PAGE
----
All three members of the band Placebo also appeared in the film, with Brian Molko and Steve Hewitt playing members of the Flaming Creatures (Malcolm and Billy respectively) and Stefan Olsdal playing Polly Small's bassist. Another member of the Flaming Creatures, Pearl, was played by Xavior (Paul Wilkinson), former lead singer of Romo band DexDexTer and later a keyboard player for Placebo and Rachel Stamp.

Track listing
  1. Brian Eno: "Needle in the Camel's Eye" (Brian Eno, Phil Manzanera) – 3:09
  2. Shudder to Think: "Hot One" (Nathan Larson, Shudder to Think) (Based on a lot of David Bowie's glam work, mostly "Time") - 3:04
  3. Placebo: "20th Century Boy" (T. Rex cover) (Marc Bolan) – 3:42
  4. The Venus in Furs (vocals by Thom Yorke): "2HB" (Roxy Music cover) (Bryan Ferry) – 5:39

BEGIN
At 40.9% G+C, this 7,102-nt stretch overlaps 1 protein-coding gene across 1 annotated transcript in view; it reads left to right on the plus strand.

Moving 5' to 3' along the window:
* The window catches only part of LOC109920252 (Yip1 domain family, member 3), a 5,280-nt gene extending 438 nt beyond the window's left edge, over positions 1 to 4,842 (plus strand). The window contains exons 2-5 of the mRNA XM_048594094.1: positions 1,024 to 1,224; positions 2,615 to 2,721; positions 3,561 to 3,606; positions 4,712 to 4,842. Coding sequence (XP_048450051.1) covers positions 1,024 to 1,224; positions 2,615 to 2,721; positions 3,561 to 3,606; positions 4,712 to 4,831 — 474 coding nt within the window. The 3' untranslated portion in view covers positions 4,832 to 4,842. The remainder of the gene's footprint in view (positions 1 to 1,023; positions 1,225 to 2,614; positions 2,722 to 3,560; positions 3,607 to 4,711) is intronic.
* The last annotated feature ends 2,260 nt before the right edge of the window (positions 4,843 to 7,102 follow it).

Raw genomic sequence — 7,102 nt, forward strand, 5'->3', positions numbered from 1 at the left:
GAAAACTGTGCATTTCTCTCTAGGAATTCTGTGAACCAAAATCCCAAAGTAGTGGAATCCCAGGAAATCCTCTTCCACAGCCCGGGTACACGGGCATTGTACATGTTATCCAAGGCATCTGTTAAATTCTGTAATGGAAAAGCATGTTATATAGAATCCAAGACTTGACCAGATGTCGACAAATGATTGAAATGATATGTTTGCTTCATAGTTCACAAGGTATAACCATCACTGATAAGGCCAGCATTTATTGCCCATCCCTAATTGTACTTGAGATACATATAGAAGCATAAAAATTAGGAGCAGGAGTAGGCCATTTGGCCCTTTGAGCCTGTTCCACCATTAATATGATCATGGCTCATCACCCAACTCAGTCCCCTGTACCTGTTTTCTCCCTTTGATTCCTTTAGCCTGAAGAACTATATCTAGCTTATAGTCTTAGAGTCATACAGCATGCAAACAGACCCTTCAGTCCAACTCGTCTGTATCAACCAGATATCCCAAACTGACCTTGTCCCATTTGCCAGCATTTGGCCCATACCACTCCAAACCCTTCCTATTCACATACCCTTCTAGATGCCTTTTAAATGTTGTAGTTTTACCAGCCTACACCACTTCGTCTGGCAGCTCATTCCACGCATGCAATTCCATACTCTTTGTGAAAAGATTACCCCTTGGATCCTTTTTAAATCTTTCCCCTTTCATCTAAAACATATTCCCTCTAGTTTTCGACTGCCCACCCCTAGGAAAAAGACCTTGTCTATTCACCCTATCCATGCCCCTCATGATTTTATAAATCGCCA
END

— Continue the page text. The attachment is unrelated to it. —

5. Wylde Ratttz (vocals by Ewan McGregor): "T.V. Eye" (The Stooges cover) (Dave Alexander, Scott Asheton, Ron Asheton, James Osterberg Jr.) – 5:24
  6. Shudder to Think: "Ballad of Maxwell Demon" (Based on David Bowie's "All the Young Dudes" and Brian Eno's band Maxwell Demon) (Craig Wedren, Shudder to Think) – 4:47
  7. Grant Lee Buffalo: "The Whole Shebang" (Based on David Bowie's "Velvet Goldmine") (Grant-Lee Phillips) – 4:11
  8. The Venus in Furs (vocals by Thom Yorke): "Ladytron" (Roxy Music cover) (Ferry) – 4:26
  9. Pulp: "We Are the Boys" (Cocker, Banks, Doyle, Steve Mackey, Webber) – 3:13
  10. Roxy Music: "Virginia Plain" (Ferry) – 3:00
  11. Teenage Fanclub & Donna Matthews: "Personality Crisis" (New York Dolls cover) (David Johansen, Johnny Thunders) – 3:49
  12. Lou Reed: "Satellite of Love" (Lou Reed) – 3:41
  13. T. Rex: "Diamond Meadows" (Bolan) – 2:00
  14. Paul Kimble & Andy Mackay: "Bitters End" (Ferry) – 2:13
  15. The Venus in Furs (vocals by Jonathan Rhys Meyers): "Baby's on Fire" (Brian Eno cover) (Eno) – 3:19